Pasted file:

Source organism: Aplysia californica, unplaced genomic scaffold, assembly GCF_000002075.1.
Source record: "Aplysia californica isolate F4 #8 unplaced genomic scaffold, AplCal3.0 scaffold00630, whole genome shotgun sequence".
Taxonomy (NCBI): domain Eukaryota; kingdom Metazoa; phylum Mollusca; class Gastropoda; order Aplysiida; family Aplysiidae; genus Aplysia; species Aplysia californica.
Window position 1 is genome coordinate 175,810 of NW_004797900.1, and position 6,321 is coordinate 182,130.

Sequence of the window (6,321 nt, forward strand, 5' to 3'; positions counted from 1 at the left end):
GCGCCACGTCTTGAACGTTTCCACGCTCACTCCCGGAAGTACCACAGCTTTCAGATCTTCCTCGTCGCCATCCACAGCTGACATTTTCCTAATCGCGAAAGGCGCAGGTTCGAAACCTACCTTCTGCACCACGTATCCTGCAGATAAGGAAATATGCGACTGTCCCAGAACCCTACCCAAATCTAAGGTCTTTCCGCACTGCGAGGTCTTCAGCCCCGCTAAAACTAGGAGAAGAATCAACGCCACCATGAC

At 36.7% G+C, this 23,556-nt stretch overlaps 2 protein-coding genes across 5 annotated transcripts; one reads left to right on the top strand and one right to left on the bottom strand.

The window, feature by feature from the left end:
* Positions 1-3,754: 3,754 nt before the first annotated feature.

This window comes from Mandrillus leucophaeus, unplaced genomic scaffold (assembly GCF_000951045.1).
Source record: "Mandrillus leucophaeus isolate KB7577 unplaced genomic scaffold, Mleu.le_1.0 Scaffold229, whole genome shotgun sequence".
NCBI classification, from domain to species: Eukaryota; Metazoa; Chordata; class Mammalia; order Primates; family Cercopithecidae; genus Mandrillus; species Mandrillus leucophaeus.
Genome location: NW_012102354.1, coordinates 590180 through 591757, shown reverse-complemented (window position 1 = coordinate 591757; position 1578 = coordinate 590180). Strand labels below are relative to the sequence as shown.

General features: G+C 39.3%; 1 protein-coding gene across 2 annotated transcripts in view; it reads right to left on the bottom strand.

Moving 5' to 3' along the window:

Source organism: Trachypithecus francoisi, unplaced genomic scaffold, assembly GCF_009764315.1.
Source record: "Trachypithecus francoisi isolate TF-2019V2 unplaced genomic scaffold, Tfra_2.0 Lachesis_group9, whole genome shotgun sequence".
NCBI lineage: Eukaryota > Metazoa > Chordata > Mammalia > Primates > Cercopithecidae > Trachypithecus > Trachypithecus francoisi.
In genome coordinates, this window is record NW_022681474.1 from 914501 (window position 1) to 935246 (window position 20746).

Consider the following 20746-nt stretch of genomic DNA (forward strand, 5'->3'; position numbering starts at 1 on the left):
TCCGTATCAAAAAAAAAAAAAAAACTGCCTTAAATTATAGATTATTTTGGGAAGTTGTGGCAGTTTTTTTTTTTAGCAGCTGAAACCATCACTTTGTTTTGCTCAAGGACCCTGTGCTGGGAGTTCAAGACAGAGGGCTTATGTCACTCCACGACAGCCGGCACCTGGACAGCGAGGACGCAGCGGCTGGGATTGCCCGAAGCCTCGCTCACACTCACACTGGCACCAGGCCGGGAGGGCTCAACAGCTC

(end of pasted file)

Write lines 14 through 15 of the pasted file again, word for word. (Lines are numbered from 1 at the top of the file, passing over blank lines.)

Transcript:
General features: G+C 39.3%; 1 protein-coding gene across 2 annotated transcripts in view; it reads right to left on the bottom strand.

Moving 5' to 3' along the window: